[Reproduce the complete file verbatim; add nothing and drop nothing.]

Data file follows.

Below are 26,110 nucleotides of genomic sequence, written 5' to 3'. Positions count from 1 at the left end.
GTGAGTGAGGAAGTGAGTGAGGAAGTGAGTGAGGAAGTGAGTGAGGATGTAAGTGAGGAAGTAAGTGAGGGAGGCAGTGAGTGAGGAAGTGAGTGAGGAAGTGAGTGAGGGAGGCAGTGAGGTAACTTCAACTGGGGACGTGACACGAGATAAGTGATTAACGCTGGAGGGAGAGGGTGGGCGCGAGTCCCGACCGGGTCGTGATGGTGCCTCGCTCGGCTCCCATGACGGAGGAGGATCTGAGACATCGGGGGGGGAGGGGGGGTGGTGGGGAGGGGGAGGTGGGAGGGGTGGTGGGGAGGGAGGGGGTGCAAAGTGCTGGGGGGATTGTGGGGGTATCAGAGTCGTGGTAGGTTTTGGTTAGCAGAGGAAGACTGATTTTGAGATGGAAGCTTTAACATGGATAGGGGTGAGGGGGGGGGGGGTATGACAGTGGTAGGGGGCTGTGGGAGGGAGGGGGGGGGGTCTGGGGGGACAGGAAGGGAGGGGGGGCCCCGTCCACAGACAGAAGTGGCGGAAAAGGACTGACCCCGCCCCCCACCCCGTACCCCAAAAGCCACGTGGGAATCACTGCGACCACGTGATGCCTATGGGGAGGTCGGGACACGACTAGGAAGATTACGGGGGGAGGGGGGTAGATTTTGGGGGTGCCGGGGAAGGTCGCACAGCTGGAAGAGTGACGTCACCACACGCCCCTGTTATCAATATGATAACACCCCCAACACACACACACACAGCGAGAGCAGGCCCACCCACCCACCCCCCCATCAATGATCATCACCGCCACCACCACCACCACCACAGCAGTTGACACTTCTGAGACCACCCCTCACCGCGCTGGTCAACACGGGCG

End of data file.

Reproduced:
Below are 26,110 nucleotides of genomic sequence, written 5' to 3'. Positions count from 1 at the left end.
GTGAGTGAGGAAGTGAGTGAGGAAGTGAGTGAGGAAGTGAGTGAGGATGTAAGTGAGGAAGTAAGTGAGGGAGGCAGTGAGTGAGGAAGTGAGTGAGGAAGTGAGTGAGGGAGGCAGTGAGGTAACTTCAACTGGGGACGTGACACGAGATAAGTGATTAACGCTGGAGGGAGAGGGTGGGCGCGAGTCCCGACCGGGTCGTGATGGTGCCTCGCTCGGCTCCCATGACGGAGGAGGATCTGAGACATCGGGGGGGGAGGGGGGGTGGTGGGGAGGGGGAGGTGGGAGGGGTGGTGGGGAGGGAGGGGGTGCAAAGTGCTGGGGGGATTGTGGGGGTATCAGAGTCGTGGTAGGTTTTGGTTAGCAGAGGAAGACTGATTTTGAGATGGAAGCTTTAACATGGATAGGGGTGAGGGGGGGGGGGGTATGACAGTGGTAGGGGGCTGTGGGAGGGAGGGGGGGGGGTCTGGGGGGACAGGAAGGGAGGGGGGGCCCCGTCCACAGACAGAAGTGGCGGAAAAGGACTGACCCCGCCCCCCACCCCGTACCCCAAAAGCCACGTGGGAATCACTGCGACCACGTGATGCCTATGGGGAGGTCGGGACACGACTAGGAAGATTACGGGGGGAGGGGGGTAGATTTTGGGGGTGCCGGGGAAGGTCGCACAGCTGGAAGAGTGACGTCACCACACGCCCCTGTTATCAATATGATAACACCCCCAACACACACACACACAGCGAGAGCAGGCCCACCCACCCACCCCCCCATCAATGATCATCACCGCCACCACCACCACCACCACAGCAGTTGACACTTCTGAGACCACCCCTCACCGCGCTGGTCAACACGGGCG